The story of a community is not in its buildings, though buildings do have stories to tell. The story of a community is in its people. The brave men and women with a dream that work together to build that dream into a future for themselves and their children for generations to come. The story of Milton begins with a group of men with a dream but in order to tell their story I must first tell another.
That would be the story of a war.
Picture Courtesy of Wikipedia
The Black Hawk war is also the story of a community with a dream for its future. This communities dream came to a halt initially with the Treaty of St. Louis of 1804. The validity of this document and it’s ramifications carried on for 28 years before action was finally taken between Black Hawk and the Americans. There were parties on both sides of this treaty that questioned whether it was valid but nothing was ever done to correct the wrong done to the Sauk and Fox Nations.
This treaty is actually a series of 14 treaties signed between 1804 and 1824. But, it is the original treaty of 1804 that set the groundwork for the Black Hawk War.
Black Hawk tells the story of the incident in his Autobiography written in 1833. A Sauk warrior had killed a white man and was in prison in St. Louis. Four representatives were sent from Saukenuk, their village, to St. Louis to negotiate his release. The representatives were Quashquame, Pohespaho, Ouchequaka and Hashequarhiqua. When this party returned from St. Louis without their friend this is what they said:
“On our arrival at St. Louis we met our American father [William Henry Harrison] and explained to him our business, urging the release of our friend. The American chief told us he wanted land. We agreed to give him some on the west side of the Mississippi, likewise more on the Illinois side opposite Jefferson. When the business was all arranged we expected to have our friend released to come home with us. About the time we were ready to start our brother was let out of the prison. He started and ran a short distance when he was SHOT DEAD!”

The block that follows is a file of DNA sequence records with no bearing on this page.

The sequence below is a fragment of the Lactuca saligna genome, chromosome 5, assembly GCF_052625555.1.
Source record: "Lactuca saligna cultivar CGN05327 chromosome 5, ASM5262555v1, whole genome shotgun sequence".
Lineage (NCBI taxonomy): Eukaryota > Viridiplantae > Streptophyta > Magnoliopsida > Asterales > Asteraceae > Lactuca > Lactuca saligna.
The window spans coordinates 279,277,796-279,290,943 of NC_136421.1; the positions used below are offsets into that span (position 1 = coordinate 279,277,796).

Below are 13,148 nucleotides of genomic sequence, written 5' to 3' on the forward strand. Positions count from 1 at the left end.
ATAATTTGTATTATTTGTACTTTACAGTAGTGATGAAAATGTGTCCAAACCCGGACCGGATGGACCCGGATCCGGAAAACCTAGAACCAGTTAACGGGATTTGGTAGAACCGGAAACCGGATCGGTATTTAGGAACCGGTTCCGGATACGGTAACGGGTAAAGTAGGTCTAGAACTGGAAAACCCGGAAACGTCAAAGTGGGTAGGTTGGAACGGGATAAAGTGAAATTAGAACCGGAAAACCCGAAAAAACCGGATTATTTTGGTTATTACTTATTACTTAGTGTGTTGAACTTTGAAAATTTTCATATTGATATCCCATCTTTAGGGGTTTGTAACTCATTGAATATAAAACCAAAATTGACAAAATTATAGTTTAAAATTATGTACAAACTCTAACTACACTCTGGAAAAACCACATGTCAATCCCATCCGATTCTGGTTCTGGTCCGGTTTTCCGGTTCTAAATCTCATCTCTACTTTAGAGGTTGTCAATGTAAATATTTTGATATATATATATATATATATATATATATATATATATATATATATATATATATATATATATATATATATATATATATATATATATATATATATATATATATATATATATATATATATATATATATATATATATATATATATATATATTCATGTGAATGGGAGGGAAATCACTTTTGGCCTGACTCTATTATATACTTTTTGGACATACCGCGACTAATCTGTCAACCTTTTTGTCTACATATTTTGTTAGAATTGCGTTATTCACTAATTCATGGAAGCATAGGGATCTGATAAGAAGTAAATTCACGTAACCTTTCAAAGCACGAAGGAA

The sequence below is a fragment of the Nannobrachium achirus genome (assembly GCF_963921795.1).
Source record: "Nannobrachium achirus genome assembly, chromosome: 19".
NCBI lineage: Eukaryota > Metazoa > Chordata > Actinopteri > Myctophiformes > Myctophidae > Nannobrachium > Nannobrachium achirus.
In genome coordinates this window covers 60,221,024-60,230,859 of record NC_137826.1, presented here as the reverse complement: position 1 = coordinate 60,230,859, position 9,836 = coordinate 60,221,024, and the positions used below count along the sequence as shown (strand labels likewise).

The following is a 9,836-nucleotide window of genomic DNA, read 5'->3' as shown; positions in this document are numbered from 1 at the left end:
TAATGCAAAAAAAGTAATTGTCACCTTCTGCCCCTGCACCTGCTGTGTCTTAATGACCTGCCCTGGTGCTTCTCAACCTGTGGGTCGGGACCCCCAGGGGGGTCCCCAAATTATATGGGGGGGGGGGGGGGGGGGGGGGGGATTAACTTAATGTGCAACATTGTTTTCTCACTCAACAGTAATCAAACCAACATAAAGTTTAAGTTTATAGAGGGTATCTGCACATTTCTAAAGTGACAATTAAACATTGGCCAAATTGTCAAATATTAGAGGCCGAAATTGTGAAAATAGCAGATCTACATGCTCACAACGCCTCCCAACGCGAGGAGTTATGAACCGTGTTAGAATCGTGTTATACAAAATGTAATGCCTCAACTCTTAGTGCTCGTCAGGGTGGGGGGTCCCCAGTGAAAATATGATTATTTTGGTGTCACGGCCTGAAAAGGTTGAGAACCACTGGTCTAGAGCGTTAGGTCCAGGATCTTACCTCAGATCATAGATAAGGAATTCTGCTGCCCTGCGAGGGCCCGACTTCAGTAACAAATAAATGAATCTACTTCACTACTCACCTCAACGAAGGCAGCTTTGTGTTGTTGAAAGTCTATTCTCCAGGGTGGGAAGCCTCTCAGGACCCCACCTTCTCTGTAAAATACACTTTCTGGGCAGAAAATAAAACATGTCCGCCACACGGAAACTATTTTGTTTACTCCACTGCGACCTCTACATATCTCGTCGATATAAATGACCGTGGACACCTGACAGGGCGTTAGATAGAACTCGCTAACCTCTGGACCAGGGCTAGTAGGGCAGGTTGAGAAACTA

Harrison of course had a slightly different story. In his account he says that the party came to St. Louis to bring the warrior and turn him over to authorities for the murder of the white man, not knowing that President Jefferson had already cleared him because it was an obvious case of self-defense. Harrison said that the prisoner was shot “While trying to escape.”
There were a few issues with the treaty that the Sauk and Fox Nations objected to. The first is that it happened at all. The four Sauk representatives that went to St. Louis were there to negotiate the release of a friend not a treaty. None of these men was authorized to negotiate or sign a treaty. Such a treaty should have had the proper representation of tribal elders and warriors from both the Sauk and Fox present.
The second issue was that the treaty was specific about taking possession of Villages along the Mississippi and Rock Rivers, which included the ancestral village of the Sauk at Rock Island. The village of Saukenuk was a well established village like any white village with permanent homes, streets and other structures. The residents farmed and fished. There was always plenty for everyone.
The third issue was the amount of land involved. The team sent to negotiate the release of their friend agreed only to a small amount of land on the west and east sides of the Mississippi. The finished treaty took everything from the Fox River in Illinois west to the Mississippi, up into Wisconsin and west from Illinois into Missouri.
Map courtesy of Wikipedia
The fourth issue was that the treaty allowed the Sauk and Fox tribes to remain on their land until it was sectioned off and sold to white settlers. It would be at that time that they would have to vacate their homes. Prior to the war there were squatters on the land but none had been sectioned or sold to settlers. Black Hawk rejected the treaties authority and was determined to keep his people’s land.
President Jefferson’s Removal act of 1830 only complicated matters further and in the spring of 1832 after returning from the winter hunting grounds and discovering that squatters had taken over Saukenuk. Enough was pretty much enough. Black Hawk did his best to abide by the rules and worked to get the squatters out of his village but after doors kept being closed and being told to get out or else. The or else finally happened.
The war only lasted seven weeks. The native Americans didn’t have a chance as they were vastly outnumbered. The American side had 6000+ militia, 630 actual Army soldiers and 700+ members of Native American tribes not allied with the Sauk and Fox. On Black Hawk’s side there were 1100 people, 600 of which were women, children and men too old to fight.
It wasn’t a war. It was a massacre. But history is written by the victors.